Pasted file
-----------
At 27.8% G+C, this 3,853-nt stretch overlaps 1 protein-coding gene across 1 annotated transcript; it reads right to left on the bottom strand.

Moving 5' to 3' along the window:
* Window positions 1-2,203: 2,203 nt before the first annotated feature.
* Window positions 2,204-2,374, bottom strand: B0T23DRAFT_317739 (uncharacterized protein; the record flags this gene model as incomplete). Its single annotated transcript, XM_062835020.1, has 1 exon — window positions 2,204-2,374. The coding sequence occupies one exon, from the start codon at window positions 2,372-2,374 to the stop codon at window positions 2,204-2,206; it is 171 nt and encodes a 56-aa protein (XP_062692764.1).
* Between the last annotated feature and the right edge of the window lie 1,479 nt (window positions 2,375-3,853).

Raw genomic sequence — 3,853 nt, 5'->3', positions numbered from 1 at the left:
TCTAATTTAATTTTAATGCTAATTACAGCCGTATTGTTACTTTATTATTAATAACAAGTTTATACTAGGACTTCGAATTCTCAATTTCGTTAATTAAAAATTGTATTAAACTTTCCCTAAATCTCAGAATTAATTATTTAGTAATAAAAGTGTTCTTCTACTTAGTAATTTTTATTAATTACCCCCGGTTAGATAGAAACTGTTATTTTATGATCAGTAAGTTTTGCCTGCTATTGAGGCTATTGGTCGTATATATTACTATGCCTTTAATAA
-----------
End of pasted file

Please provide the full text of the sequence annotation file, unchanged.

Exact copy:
At 27.8% G+C, this 3,853-nt stretch overlaps 1 protein-coding gene across 1 annotated transcript; it reads right to left on the bottom strand.

Moving 5' to 3' along the window:
* Window positions 1-2,203: 2,203 nt before the first annotated feature.
* Window positions 2,204-2,374, bottom strand: B0T23DRAFT_317739 (uncharacterized protein; the record flags this gene model as incomplete). Its single annotated transcript, XM_062835020.1, has 1 exon — window positions 2,204-2,374. The coding sequence occupies one exon, from the start codon at window positions 2,372-2,374 to the stop codon at window positions 2,204-2,206; it is 171 nt and encodes a 56-aa protein (XP_062692764.1).
* Between the last annotated feature and the right edge of the window lie 1,479 nt (window positions 2,375-3,853).

Raw genomic sequence — 3,853 nt, 5'->3', positions numbered from 1 at the left:
TCTAATTTAATTTTAATGCTAATTACAGCCGTATTGTTACTTTATTATTAATAACAAGTTTATACTAGGACTTCGAATTCTCAATTTCGTTAATTAAAAATTGTATTAAACTTTCCCTAAATCTCAGAATTAATTATTTAGTAATAAAAGTGTTCTTCTACTTAGTAATTTTTATTAATTACCCCCGGTTAGATAGAAACTGTTATTTTATGATCAGTAAGTTTTGCCTGCTATTGAGGCTATTGGTCGTATATATTACTATGCCTTTAATAA